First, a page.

In these two randomized studies, the incidence of symptomatic hypoglycemia during Ramadan was reduced by about 50% with Sitagliptin compared to SUs treatment, except for Gliclazide treatment subgroup, which was with lower incidence rate, similar to Sitagliptin.

Vildagliptin was first evaluated in patients with type 2diabetes during Ramadan in two studies conducted in UK. An observational, non-randomized, non-interventional study, collecting data from primary care practices in North West London was conducted by Devendra et al. [14]. A total of 52 uncontrolled type 2 diabetic patients treated with Metformin were treated either with vildagliptin 50 mg BID (26 patients) or gliclazide 80 mg BID (26 patients) titrated to 160 mg bid if fasting glucose was >7 mmol/L on day 8. The number of patients experiencing hypoglycemic events (defined as blood glucose < 3.5 mmol/L with or without symptoms) was markedly lower with Vildagliptin (7.7%; 2 patients experiencing 2 events) than gliclazide (61.5%; 16 patients experiencing 24 events; p<0.001. There were no severe hypoglycemic events reported in the vildagliptin group, and only one event was reported in the gliclazide group. Minimal weight changes were observed over the same period (mean change of +0.12 kg with vildagliptin and + 0.38 Kg with gliclazide; p = 0.4709).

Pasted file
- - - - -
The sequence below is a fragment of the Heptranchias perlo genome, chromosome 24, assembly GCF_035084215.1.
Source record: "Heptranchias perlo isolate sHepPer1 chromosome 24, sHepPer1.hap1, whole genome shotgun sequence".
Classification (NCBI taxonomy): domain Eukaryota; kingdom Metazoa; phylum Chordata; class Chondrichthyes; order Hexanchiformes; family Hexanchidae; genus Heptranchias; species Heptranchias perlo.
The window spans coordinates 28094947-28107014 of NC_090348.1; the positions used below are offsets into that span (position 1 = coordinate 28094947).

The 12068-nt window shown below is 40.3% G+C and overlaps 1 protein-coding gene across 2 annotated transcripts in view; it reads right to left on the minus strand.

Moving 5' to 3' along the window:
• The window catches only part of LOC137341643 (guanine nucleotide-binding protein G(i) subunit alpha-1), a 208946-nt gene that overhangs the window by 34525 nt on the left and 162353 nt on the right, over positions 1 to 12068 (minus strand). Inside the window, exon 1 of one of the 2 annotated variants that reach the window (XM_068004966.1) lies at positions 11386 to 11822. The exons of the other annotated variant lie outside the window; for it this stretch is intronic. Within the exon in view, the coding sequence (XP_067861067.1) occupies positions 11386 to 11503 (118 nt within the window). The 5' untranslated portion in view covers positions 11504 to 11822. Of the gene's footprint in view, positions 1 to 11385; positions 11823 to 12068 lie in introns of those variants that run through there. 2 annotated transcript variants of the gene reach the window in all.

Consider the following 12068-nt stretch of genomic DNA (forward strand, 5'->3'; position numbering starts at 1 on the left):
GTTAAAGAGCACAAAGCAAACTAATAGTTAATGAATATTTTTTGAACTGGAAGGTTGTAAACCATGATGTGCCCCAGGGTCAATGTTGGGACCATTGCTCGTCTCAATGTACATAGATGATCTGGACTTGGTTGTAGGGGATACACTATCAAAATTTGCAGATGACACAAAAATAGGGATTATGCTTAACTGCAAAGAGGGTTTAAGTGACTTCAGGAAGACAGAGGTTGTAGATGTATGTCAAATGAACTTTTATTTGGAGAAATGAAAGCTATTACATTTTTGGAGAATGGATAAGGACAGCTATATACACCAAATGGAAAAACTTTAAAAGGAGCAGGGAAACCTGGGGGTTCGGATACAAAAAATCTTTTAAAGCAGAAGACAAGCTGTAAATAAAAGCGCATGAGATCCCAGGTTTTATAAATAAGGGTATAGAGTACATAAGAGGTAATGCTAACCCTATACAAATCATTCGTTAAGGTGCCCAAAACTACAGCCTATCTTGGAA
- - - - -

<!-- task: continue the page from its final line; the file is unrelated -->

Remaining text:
The VIRTUE (Vildagliptin experience compared with sulphonylUreas observed during Ramadan) a real world setting study compared the effect of vildagliptin with sulphonylurea treatment on hypoglycemia in Muslim patients with type 2 diabetes fasting during Ramadan was published recently [15]. For the primary end point defined as any reported symptoms of hypoglycemia by the patient and/or any blood glucose measurement <3.9 mmol/L (70 mg/dL), fewer significantly patients reported hypoglycemic events with vildagliptin (36 events/669, 5.4%) compared with SUs (123 events/621, 19.8%) [OR (95% CI) = 0.23 (0.156; 0.340, p<0.001]. No patients reported severe hypoglycemia with vildagliptin whereas four patients in the SUs group reported such an event. Furthermore, weight changes pre Ramadan to post-Ramadan were –0.76 kg with vildagliptin compared with –0.13 kg with SUs, representing a mean change difference of –0.63 kg (p < 0.001).